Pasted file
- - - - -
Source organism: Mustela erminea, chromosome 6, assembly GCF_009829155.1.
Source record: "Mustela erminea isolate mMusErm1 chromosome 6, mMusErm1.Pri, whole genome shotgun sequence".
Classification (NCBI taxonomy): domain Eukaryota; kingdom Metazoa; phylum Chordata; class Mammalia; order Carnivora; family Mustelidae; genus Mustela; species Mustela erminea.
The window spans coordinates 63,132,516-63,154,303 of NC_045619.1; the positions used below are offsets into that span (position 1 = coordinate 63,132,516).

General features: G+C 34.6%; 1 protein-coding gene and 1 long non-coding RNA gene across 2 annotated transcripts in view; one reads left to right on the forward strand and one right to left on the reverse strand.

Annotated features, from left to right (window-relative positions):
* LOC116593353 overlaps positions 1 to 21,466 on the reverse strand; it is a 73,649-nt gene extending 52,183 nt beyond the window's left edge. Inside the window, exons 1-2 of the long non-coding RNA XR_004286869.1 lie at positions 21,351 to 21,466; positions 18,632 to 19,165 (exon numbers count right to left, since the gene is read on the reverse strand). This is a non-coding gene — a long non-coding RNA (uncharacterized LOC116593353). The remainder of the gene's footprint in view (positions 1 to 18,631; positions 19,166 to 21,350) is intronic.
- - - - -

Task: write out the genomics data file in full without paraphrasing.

Source organism: Mustela erminea, chromosome 6, assembly GCF_009829155.1.
Source record: "Mustela erminea isolate mMusErm1 chromosome 6, mMusErm1.Pri, whole genome shotgun sequence".
Classification (NCBI taxonomy): domain Eukaryota; kingdom Metazoa; phylum Chordata; class Mammalia; order Carnivora; family Mustelidae; genus Mustela; species Mustela erminea.
The window spans coordinates 63,132,516-63,154,303 of NC_045619.1; the positions used below are offsets into that span (position 1 = coordinate 63,132,516).

General features: G+C 34.6%; 1 protein-coding gene and 1 long non-coding RNA gene across 2 annotated transcripts in view; one reads left to right on the forward strand and one right to left on the reverse strand.

Annotated features, from left to right (window-relative positions):
* LOC116593353 overlaps positions 1 to 21,466 on the reverse strand; it is a 73,649-nt gene extending 52,183 nt beyond the window's left edge. Inside the window, exons 1-2 of the long non-coding RNA XR_004286869.1 lie at positions 21,351 to 21,466; positions 18,632 to 19,165 (exon numbers count right to left, since the gene is read on the reverse strand). This is a non-coding gene — a long non-coding RNA (uncharacterized LOC116593353). The remainder of the gene's footprint in view (positions 1 to 18,631; positions 19,166 to 21,350) is intronic.